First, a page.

The French Revolution And Its Impact On Today 's World Essay

The French Revolution And Its Impact On Today 's World Essay

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ver the long period of time that humans walked upon the face of the earth, there have been numerous technological innovations, some dating back to the Stone Age. Even though they did not have the kind of advanced technologies, we have today, the people of the eighteenth and nineteenth century invented great technologies that influenced their society and continue to have a profound impact on today’s technology. The eighteenth century was met with countless of new inventions, technical breakthroughs, and new innovations. The French Revolution drastically changed the scene in France. The steam locomotive and diesel engine were two of the technological innovations that revolutionized societies in the nineteenth century. Invented in England in 1814, Steam locomotive was one of the technological inventions that revolutionized the world. The first real world locomotive was manufactured and made by Richard Trevithick. With four driving wheels, Steam locomotive had smooth wheels operating on smooth metal rails, its success showed that enough traction could be accomplished without using gear wheels and a cogged or toothed track. Trevithick locomotive exhausted its steam into the stack of the engine’s firebox; this provided a forced conscription for the blast in the firebox and was used on all subsequent steam locomotives.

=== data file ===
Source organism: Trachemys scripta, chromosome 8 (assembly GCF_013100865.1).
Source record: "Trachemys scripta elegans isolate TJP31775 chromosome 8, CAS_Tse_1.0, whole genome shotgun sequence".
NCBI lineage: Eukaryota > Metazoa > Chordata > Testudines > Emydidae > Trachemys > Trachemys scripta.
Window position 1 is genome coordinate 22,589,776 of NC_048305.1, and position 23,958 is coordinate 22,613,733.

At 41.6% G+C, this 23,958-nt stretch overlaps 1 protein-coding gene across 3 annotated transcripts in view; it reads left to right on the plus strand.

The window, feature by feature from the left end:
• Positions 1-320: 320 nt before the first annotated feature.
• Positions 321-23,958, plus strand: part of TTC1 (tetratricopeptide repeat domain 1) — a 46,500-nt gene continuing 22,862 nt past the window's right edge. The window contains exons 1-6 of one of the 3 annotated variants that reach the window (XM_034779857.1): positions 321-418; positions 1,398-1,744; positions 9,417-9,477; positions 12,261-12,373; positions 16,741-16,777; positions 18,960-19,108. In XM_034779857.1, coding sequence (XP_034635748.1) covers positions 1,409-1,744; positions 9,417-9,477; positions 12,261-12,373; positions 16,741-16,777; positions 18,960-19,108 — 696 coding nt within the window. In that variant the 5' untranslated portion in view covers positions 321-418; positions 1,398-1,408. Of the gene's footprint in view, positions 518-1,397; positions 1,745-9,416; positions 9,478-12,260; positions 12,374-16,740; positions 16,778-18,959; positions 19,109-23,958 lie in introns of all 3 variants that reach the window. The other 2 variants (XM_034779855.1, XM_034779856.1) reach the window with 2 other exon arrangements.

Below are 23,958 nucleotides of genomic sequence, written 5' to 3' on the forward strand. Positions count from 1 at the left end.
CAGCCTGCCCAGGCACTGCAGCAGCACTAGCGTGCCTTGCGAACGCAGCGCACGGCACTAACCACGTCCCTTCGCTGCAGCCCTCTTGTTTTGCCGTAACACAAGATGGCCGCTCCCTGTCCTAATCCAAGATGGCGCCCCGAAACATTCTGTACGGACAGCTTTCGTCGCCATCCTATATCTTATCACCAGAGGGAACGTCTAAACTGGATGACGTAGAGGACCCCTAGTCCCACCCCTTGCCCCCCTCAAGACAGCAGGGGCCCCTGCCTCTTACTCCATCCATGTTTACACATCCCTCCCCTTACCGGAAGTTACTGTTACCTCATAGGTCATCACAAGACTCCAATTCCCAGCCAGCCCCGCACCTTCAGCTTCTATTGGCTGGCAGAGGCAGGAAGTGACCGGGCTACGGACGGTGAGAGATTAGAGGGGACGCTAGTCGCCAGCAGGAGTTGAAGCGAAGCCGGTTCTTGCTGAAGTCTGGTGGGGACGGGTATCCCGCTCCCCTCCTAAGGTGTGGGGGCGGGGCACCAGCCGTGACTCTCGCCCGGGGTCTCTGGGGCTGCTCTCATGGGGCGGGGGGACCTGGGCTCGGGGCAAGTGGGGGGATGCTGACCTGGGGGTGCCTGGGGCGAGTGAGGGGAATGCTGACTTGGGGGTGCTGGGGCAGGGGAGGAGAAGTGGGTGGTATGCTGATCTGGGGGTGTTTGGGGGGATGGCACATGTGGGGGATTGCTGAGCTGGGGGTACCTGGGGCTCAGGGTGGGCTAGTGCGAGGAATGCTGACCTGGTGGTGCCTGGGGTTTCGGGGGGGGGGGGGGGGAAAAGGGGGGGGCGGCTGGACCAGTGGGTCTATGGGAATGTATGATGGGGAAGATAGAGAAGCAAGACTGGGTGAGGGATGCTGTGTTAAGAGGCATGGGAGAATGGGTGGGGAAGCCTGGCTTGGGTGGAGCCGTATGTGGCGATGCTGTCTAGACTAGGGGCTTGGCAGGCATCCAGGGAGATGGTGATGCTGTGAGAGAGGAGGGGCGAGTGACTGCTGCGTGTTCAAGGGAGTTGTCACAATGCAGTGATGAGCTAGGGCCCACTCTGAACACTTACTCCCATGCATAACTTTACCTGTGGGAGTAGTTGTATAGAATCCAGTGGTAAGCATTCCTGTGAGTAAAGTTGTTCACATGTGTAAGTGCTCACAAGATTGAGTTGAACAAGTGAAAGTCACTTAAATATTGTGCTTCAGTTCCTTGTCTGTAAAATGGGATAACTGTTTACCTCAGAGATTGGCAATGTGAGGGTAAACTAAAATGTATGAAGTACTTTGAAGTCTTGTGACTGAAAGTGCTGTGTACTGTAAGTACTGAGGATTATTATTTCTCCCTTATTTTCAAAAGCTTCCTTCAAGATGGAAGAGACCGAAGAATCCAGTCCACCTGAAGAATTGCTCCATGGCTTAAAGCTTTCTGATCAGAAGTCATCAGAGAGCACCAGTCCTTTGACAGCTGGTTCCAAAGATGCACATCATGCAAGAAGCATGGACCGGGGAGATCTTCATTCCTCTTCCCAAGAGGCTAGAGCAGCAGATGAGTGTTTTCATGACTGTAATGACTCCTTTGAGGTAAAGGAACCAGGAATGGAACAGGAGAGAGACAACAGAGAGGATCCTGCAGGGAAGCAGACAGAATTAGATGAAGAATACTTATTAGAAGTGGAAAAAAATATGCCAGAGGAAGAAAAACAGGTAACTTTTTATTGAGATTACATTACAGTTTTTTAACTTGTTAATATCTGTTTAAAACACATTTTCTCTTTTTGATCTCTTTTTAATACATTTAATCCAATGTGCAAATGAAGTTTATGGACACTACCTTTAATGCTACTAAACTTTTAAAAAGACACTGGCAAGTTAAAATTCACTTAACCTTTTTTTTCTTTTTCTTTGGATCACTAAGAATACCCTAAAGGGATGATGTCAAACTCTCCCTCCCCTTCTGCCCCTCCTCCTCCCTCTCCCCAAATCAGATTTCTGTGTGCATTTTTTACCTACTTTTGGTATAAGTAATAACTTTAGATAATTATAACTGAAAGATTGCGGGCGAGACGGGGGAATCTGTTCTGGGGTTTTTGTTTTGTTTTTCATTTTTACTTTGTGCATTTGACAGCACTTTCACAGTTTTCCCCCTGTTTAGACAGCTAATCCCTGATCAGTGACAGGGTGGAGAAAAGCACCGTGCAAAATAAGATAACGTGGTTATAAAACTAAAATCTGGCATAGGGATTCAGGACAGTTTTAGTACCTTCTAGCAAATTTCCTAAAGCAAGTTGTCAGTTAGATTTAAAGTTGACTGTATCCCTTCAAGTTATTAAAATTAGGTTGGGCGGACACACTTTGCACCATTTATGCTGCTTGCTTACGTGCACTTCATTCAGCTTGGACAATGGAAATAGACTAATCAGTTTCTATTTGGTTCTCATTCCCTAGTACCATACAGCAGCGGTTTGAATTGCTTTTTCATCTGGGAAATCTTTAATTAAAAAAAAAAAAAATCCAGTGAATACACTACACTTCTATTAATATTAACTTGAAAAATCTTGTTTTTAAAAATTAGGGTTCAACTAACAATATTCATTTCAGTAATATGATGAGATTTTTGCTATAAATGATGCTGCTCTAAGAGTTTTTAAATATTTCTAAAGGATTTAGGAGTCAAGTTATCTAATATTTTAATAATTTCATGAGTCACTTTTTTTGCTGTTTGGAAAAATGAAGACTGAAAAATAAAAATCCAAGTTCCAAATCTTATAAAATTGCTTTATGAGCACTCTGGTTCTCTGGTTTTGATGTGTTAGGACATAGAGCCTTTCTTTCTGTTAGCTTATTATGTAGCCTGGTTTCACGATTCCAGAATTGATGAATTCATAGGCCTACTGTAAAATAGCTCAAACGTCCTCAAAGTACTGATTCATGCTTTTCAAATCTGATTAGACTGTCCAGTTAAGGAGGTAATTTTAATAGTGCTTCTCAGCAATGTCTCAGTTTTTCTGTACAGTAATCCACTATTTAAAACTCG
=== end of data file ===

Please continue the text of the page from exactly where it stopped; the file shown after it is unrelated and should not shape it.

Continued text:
This innovation was given a different touch when George Stephenson was asked to repair the Newcomen engine. Seeing how slow and inefficient the engine was, Stephenson designed a steam engine that gets rid of heat loss, warming and cooling pistons. The innovation of steam locomotive had great impacts in the then European societies. First amongst them are urbanization and industrialization. This invention created jobs, pull...

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...nge to existing internal combustion technology, with great potential for fuel efficiency, utilization of low-grade fuels, and adaptability of specialized land and marine uses. A commercial implementation of diesel power, nevertheless, turned out a strenuous job. In America, the diesel made a grim record for fifteen years, achieving only token acceptance of one engine type. This was because the American diesel industry was initially controlled by a patent monopoly held by Adolphus Busch of Saint Louis, who, from 189 to 1912, formed three successive companies to exploit the engine industry.

Diesels had numerous advantages compared to steam locomotives. First, because of their higher thermal efficiency, diesels required less fuel to do the same useful work. Diesel engines are the engines of choice for most trucks, locomotives, ships, buses, and stationary power plants.

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